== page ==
SUMMARY OF INVENTION

It is therefore a principal object of the present invention to provide a rocker-type switch that can be readily configured to single-pole, double-pole, 3-way, or 4-way switch arrangements with minimal change to the surrounding parts. Specifically, it is desired to provide a rocker-type switch in which a modular block subassembly is used with interchangeable switch contacts to enable reconfiguration for other switch configurations with only minimal change to the surrounding parts. It is another object of the invention to limit the manufacture of insulative parts of expensive, high temperature plastic material to a modular block subassembly that can be used for different switch configurations, thereby minimizing the costs for the overall product line. It is yet another object of the invention to eliminate tolerance error stack-up when parts are assembled together, thereby providing more accurate fit and alignment of parts and switch contacts.

In accordance with the present invention, an improved rocker-type switch comprises:

    • (a) a toggle member pivotably movable on a pivot member within a frame of a top housing part, said toggle member being arranged to be pivoted between up and down rocker positions within said frame;
    • (b) at least one movable contact arm having an upper end which is coupled to said toggle member and a lower end mounting a switch contact which is movable alternately between a pair of switch contact positions when said toggle member is pivoted between up and down rocker positions;
    • (c) a bottom housing part made of electrically insulative material having a central aperture for holding a modular block subassembly therein, said bottom housing part being arranged to mate in contact with said top housing part when assembled thereto with said modular block assembly encased therebetween;
    • (d) said modular block subassembly having at least one block member made of electrically insulative material for holding at least one switch contact plate therein, said at least one block member and said at least one switch contact plate being configured to define a pair of opposing switch contact positions in said modular block subassembly between which said switch contact of said movable contact arm is moved alternately when said toggle member is pivoted between up and down rocker positions, and said modular block subassembly having means for connecting said at least one switch contact plate in electrical contact with a terminal plate that is separate from said modular block subassembly; and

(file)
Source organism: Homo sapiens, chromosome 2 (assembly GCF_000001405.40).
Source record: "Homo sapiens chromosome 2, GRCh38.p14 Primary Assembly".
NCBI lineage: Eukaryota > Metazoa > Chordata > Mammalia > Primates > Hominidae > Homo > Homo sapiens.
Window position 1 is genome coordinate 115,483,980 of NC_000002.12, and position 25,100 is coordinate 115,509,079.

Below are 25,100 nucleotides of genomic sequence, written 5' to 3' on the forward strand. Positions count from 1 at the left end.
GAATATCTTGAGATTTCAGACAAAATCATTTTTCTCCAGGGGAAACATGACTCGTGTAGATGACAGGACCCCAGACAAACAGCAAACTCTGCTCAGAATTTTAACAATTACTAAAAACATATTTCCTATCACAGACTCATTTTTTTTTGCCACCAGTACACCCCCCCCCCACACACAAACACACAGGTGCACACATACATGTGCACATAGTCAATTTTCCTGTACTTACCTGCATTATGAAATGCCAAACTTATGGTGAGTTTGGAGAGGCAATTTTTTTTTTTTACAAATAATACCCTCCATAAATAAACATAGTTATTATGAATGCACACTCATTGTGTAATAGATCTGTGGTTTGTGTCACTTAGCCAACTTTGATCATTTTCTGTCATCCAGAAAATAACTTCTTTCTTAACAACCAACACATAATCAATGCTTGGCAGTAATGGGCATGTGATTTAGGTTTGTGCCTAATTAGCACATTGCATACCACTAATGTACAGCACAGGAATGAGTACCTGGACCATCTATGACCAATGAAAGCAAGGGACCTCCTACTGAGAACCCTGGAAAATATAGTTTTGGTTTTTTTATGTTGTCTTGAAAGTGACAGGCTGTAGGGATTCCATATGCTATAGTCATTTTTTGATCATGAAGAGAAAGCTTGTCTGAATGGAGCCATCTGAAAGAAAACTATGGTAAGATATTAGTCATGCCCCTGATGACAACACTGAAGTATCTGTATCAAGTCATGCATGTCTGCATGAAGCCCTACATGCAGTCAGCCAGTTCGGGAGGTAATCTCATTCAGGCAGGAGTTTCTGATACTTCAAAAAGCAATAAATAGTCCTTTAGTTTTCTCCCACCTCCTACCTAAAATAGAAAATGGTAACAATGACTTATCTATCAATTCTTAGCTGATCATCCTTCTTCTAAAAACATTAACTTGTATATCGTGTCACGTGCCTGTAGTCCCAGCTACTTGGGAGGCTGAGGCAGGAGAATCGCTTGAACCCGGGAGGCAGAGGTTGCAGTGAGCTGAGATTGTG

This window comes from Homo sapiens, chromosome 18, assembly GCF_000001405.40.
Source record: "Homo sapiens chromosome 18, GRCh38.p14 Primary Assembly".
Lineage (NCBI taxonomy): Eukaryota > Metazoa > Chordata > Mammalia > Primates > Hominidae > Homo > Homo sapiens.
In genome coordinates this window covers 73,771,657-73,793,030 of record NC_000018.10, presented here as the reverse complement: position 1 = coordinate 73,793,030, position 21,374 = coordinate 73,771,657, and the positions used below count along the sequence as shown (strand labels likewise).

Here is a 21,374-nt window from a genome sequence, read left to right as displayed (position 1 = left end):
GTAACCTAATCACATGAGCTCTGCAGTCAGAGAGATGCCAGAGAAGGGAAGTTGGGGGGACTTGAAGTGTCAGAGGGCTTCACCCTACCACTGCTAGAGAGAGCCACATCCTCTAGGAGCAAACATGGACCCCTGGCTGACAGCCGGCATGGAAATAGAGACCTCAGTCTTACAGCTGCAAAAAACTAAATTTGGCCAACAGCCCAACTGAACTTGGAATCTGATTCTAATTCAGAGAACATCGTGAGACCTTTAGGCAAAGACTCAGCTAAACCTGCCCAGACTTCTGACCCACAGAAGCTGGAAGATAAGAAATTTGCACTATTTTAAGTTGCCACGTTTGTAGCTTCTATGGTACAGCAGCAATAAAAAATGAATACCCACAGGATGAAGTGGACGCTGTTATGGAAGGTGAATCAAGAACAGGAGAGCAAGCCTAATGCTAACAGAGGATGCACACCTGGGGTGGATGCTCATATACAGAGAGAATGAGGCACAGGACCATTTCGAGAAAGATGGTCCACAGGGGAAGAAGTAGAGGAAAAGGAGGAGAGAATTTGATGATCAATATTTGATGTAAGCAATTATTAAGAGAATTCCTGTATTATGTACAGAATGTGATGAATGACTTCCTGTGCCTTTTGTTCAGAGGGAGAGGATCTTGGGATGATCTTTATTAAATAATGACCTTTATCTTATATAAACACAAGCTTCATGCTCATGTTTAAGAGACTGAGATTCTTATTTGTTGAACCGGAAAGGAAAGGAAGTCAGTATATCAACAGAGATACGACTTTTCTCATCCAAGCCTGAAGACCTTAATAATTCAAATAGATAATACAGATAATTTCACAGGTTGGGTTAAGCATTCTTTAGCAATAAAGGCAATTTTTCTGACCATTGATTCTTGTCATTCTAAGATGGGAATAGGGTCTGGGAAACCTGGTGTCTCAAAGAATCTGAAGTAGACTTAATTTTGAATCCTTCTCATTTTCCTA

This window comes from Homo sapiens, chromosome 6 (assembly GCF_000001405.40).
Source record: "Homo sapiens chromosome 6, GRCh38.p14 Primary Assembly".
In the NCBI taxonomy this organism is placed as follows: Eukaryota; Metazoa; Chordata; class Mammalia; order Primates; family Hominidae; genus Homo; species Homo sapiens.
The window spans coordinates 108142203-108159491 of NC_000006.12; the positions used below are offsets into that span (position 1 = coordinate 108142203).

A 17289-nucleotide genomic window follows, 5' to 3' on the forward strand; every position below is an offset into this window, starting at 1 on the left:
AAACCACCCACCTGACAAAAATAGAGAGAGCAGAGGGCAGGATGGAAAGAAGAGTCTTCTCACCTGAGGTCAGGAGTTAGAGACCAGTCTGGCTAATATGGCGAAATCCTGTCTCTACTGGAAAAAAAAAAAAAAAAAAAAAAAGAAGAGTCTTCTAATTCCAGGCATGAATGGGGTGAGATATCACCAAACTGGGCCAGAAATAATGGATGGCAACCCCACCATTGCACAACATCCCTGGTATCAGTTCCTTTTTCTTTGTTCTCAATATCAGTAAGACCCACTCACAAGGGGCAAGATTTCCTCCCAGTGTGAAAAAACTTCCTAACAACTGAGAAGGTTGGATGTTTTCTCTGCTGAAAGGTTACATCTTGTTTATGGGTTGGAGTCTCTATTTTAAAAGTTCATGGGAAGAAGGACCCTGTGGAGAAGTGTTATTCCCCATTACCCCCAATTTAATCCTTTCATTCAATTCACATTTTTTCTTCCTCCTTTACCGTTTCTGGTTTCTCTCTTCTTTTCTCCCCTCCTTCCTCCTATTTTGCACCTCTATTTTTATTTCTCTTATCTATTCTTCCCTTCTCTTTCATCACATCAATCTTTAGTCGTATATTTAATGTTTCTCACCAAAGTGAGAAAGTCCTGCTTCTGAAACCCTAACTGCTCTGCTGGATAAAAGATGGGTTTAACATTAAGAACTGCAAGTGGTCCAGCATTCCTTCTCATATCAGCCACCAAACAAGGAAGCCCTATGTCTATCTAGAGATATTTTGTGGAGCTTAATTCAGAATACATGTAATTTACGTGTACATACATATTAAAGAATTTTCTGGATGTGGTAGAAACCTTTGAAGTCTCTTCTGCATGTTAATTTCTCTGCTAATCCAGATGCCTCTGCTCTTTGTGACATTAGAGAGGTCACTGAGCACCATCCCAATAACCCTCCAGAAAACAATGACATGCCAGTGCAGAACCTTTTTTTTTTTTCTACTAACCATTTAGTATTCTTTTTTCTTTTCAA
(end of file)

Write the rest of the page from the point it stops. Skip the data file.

• (e) at least one terminal plate arranged in said bottom housing part separate from said modular block subassembly having means for establishing an electrical contact with said at least one switch contact plate,
    • whereby the rocker-type switch can be configured for different switch configurations by changing the configuration of the switch contact plate(s) in said modular block subassembly with minimal change to the surrounding parts.

In a preferred embodiment, the improved rocker-type switch is configured with space to accommodate a pair of movable contact arms arranged side-by-side to be pivoted by a pair of respective actuator members held in the pivot member positioned widthwise on the underside of the toggle member. The modular block subassembly is configured with space to define two pairs of opposing switch contact positions arranged in parallel alongside each other.

The subassembly can be configured selectively with one or more block member(s) and switch contact plate(s) for single-pole, double-pole, 3-way, and 4-way switch configurations. The switch contact plate(s) are connected to the respective terminal plate(s) by clip and tab portions, or any other suitable means of establishing an electrical connection therebetween. For a single-pole switch configuration, one switch contact plate has one switch contact thereon that may be positioned at one switch contact position for one movable contact arm. For a double-pole switch configuration, two switch contact plates each have one switch contact thereon that may be positioned at one respective switch contact position for each of two movable contact arms. For a 3-way switch configuration, two switch contact plates each have one switch contact thereon that may be positioned at opposite switch contact positions for one movable contact arm. For a 4-way switch configuration, two switch contact plates each have two switch contacts thereon that may be positioned at respective opposing switch contact position for two movable contact arms.